above: 4th branch Yamaha YSH-411
Today I was dissecting a Yamaha YSH-411 brass Sousaphone for dent removal. I had a bit of trouble getting the 4th branch to come apart. After a little heating and gentle tapping with a rawhide mallet, it finally gave. What did I find inside? It looks like a tip to a cane, walker or chair. Here are a few more pictures of the item after I removed it.
The Yamaha YSH-411 is Yamaha's only brass Sousaphone. It has only been production since 1990. Yamaha also produced this model for Bach until about 1997 under the model number 1111.
The YSH-411 is essentially an attempt to copy a 20K, but with long action valves. The YSH-411 is unique from other Sousaphones because the branches are held together with hex head screws, so you can easily take it apart for repair. Amongst some it is debatable whether this is actually a good thing or not. In my opinion, it makes for a quicker, better repair and you can guarantee that there is actually a seal when you put it back together.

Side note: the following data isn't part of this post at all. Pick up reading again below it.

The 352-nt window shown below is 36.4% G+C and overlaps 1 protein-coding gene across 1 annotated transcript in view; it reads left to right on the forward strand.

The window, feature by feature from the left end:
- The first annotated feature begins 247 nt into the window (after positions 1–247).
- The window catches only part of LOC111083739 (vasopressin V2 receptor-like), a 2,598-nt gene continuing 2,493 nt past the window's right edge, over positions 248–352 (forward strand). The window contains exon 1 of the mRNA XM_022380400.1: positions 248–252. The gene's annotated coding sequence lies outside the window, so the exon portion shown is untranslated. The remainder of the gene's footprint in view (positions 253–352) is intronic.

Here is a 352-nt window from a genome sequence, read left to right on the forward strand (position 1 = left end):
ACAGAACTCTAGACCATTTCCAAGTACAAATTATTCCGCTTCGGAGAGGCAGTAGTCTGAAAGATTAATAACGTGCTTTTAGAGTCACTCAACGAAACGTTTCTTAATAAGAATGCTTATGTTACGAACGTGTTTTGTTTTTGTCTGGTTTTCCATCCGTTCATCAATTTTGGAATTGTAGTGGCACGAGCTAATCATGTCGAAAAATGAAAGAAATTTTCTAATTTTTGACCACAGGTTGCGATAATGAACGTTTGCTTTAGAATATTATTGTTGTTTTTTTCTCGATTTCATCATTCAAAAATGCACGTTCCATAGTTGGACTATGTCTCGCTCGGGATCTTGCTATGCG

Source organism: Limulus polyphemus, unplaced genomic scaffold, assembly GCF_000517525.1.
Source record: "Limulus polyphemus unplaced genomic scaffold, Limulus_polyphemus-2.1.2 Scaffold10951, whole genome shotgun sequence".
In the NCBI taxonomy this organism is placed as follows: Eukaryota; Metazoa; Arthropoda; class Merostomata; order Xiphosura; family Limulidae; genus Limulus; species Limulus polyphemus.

The valve cluster is removable, which isn't unique to Yamaha but is convenient for annual cleanings and valve alignments.
What also separates Yamaha from most Sousaphone manufacturers is the high tolerances used with their pistons. They are always very tight and smooth. Yamaha also uses an excellent coated valve spring that has excellent tension and is whisper quiet because of the coating.
Some have criticized Yamaha Sousas for having softer metal than other Sousas. This is probably true when comparing the Yamaha to an old King or Conn, but I think that the softness in the metal contributes to the sweetness in sound you can get from a Yamaha Sousaphone, which is a good thing. However, I don't honestly think that a Yamaha is any more prone to damage than any other new Sousaphone. This is just my opinion of course.
Here are the specs for Yamaha YSH-411
Bell Flare: 26 1/8"
Bore Size: 0.728"
Bell Collar: 7.25"
Weight: 27.6 lbs